“Sponsored investment research” is as much of an oxymoron as “Congressional ethics.” Yet investors often skip over the fine print included in this sort of marketing material (let's call it what it is) and assume sponsored research means a potential investment has undergone fact-based, independent scrutiny.
A recent Chuck Jaffe headline (he's a fellow columnist for MarketWatch) caught my eye: Fox Commentator Paid $50,000 to Tout Stock. Jaffe details how celebrity money manager and Fox News analyst Tobin Smith was paid to promote Petrosonic Energy Inc. (PSON) as the “investment opportunity of your lifetime” in a 20-page mailer. Never mind the going-concern letter from auditors expressing concern about the company's ability to survive, or the fact it had no revenue. Hey, if a smiling face you recognize from television is on a mailer, it must contain the truth.
Vedran Vuk had this to add when we discussed the outrage:
“What's the real scandal, taking money for a pitch or just blurting out 20 different names as recommendations without the slightest bit of research? Business as usual is just as bad as the paid pitch, in my opinion.”
I agree; both are bad. So how can we recognize the differences between a paid infomercial, lousy research, and honest-to-God research? Here are six tips to get you started:
- Real research does not make unrealistic claims. The Petrosonic mailer touted huge gains in the stock's price over the past year, yet the company itself had no revenue. Maybe the stock was doing so well only because the right folks were being paid to push it.
- Real research outlines the negative side of a company in detail. While Petrosonic's promotional material was lengthy, it omitted the company's increasing losses and negative cash flow. Petrosonic noted in its regulatory filings that it would fail if it couldn't generate adequate financing, but that statement was conveniently absent from the mailer.
- Real research is straightforward and complete. As investors, we want a realistic picture of potential risks and rewards. If information is convoluted or hard to follow, we're probably not getting the full story.
- Real research goes beyond the company and into the market. True research will look at all avenues of competition. Are there competing technologies that could make a company's main product obsolete? Are there proposed regulations or potential tax hikes that could hamper profits? I sure wouldn't want to invest in a company that only makes 44-oz. drink cups sold primarily in New York City, even if they are the best damn cups around.
- Real research explains the company's products and what sets them apart. When we invest our hard-earned money in a company, we want it to increase profits. Real research will tell you: why you would want to be a part owner of the business; what makes the company unique; and why the company is likely to continue to be profitable.
- Real research teams understand the consequences of their recommendations. True research professionals are paid to offer advice, and they take that responsibility seriously. They don't recommend anything they wouldn't invest in themselves, and they are available to answer questions and provide follow-up information—like when to sell. If a recommendation turns sour, they scurry to get their clients out with minimal damage. Folks who do not care about the consequences of their recommendations won't last long in a truly independent research company.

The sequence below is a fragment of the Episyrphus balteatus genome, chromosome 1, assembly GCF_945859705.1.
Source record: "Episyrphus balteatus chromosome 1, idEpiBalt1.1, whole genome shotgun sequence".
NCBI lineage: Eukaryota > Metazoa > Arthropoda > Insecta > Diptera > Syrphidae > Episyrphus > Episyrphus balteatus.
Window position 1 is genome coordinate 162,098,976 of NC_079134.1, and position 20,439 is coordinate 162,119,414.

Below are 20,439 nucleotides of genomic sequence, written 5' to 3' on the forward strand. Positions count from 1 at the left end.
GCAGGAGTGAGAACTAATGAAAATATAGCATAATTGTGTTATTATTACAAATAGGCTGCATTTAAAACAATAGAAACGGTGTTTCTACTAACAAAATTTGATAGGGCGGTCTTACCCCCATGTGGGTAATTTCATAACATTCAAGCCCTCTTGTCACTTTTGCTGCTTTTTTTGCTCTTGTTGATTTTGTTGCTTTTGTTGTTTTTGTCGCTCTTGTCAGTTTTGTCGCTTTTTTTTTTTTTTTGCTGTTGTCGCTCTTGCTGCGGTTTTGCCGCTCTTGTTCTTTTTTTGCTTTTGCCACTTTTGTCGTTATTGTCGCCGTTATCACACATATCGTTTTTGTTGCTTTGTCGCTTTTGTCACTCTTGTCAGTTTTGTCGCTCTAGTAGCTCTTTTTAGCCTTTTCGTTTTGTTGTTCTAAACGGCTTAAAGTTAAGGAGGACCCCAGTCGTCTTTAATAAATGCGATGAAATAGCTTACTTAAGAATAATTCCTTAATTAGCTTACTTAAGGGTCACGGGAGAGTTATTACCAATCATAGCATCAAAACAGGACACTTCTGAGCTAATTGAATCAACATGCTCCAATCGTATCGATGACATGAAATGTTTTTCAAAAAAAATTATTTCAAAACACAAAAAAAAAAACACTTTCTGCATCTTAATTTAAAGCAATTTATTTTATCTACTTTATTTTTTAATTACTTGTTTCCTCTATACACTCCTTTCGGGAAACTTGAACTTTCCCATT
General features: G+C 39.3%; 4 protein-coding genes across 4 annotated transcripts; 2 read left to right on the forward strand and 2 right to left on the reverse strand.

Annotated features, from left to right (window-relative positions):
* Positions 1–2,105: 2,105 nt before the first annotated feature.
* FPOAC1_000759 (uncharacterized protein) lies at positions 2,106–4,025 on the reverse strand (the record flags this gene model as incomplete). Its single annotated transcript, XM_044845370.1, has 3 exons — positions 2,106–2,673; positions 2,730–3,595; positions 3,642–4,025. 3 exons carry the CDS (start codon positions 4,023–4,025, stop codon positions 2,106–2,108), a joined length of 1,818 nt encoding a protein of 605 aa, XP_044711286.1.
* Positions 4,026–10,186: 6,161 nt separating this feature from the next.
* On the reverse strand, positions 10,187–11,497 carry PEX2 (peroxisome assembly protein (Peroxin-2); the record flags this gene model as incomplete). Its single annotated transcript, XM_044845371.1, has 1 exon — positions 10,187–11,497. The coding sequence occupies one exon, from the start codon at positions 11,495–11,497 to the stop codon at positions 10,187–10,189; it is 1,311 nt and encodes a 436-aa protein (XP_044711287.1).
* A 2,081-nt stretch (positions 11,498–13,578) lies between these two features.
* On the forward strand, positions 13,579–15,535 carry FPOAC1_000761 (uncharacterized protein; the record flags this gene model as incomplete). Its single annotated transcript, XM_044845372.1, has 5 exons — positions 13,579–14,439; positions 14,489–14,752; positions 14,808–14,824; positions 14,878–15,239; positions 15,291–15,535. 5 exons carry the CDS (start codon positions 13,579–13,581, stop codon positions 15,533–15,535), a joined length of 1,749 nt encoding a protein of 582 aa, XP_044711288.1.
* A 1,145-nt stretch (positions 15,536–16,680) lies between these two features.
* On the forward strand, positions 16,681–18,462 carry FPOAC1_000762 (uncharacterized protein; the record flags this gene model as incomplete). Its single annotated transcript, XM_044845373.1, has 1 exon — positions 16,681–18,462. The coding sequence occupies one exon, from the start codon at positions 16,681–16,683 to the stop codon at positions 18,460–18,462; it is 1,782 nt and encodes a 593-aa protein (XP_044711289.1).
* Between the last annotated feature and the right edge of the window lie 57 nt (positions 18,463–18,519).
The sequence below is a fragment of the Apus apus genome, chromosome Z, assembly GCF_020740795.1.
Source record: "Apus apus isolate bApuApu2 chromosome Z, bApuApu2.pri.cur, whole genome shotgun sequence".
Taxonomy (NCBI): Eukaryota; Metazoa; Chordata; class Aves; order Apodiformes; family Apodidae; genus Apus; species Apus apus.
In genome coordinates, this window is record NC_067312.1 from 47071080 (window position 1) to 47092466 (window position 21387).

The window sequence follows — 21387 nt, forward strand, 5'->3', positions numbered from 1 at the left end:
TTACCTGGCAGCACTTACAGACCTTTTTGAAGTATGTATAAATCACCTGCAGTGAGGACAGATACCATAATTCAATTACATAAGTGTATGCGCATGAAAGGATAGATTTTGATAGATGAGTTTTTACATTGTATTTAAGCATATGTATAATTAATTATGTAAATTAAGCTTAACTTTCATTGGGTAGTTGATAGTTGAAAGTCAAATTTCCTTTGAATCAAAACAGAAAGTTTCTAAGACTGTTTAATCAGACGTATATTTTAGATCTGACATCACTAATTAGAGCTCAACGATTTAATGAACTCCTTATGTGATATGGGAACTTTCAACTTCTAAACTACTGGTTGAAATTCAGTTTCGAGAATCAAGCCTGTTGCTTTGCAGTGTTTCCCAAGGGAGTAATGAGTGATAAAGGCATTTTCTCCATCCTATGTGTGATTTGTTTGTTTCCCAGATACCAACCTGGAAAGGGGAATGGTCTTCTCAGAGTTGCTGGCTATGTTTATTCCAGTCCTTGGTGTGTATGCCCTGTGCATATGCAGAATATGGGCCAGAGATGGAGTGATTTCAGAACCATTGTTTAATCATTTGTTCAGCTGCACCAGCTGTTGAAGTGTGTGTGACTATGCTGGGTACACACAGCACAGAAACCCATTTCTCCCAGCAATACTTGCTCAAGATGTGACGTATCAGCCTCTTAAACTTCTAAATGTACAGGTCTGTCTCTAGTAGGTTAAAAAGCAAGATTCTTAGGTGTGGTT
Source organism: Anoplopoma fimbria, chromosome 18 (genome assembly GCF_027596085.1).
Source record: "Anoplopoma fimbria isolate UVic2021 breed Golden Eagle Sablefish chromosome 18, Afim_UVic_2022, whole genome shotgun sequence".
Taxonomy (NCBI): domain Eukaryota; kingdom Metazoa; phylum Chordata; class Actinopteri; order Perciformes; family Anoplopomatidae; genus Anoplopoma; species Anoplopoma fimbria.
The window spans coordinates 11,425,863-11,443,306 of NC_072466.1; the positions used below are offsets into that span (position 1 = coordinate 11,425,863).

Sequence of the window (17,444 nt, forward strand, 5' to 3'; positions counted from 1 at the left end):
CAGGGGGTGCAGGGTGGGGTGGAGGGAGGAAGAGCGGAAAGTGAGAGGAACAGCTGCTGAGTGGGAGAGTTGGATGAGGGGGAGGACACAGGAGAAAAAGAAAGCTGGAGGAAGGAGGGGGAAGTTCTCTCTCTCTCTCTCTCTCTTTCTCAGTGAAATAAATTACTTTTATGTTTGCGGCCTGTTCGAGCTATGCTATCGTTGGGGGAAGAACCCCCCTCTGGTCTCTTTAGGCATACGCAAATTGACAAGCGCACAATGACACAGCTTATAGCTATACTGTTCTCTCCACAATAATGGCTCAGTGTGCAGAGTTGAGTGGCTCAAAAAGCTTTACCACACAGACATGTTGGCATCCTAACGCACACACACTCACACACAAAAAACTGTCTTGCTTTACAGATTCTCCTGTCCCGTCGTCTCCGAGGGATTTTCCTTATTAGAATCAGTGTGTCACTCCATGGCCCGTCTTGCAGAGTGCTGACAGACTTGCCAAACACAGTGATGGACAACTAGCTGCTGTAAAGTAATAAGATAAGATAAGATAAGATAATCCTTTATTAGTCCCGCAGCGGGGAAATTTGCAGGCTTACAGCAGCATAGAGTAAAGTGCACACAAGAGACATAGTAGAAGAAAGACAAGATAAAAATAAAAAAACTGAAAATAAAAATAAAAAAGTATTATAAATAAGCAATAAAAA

So what became of Tobin Smith and his investment opportunity of a lifetime? Fox fired Smith, and Petrosonic plummeted in light of the shady deal. There was a lot of doubletalk from Smith about how he didn't do anything wrong under the terms of his contract. He claims he was not subject to the same prohibition against these sorts of paid endorsements as everyone one else at Fox News, but give me a break!
Regardless of the details of his contract, he lined his pockets by issuing questionable investment advice to folks like you and me. As Vedran said, “I wonder how guys like that can even sleep at night.” Maybe all that endorsement money keeps their cabinets full of sleeping pills to wash down with pricy Scotch.
Never Underestimate the Value of Common Sense
Detailed financial information on potential investments is readily available on the SEC's website, and it only takes a few minutes to confirm a few facts before putting your money at risk. Scam artists bank on our blind trust, and it's incumbent on investors to do a little background check before deciding what to believe about a company.
As you research an investment, be wary of doubt-casting statements like, “this is a true story” and “trust me.” True professionals understand that trust is earned over time and guard their good reputations dearly. When in doubt, trust your instincts! Our subconscious minds are great at recognizing subtle clues, but we still have to stop and listen to them.
Retirees in particular don't have the luxury of a do-over. Once we leave the workforce, we no longer have the chance to earn back big losses. That's why we should never buy in to a company just because a television pundit or a newsletter editor recommended it. Instead, only invest in well-researched companies you understand. We become part owners when we hand over our money; if we wouldn't be proud to hang our name on the company's door, it's better to pass on the investment.
Speaking of research, we hope that you check out our own with a free trial to Miller's Money Forever. Our next issue is coming on Tuesday and features a company that has grown revenue nearly five times in the last decade, while at the same time being in a very defensive industry—it's almost the best of both worlds for a retirement portfolio, combining growth and defense. Try a free trial now.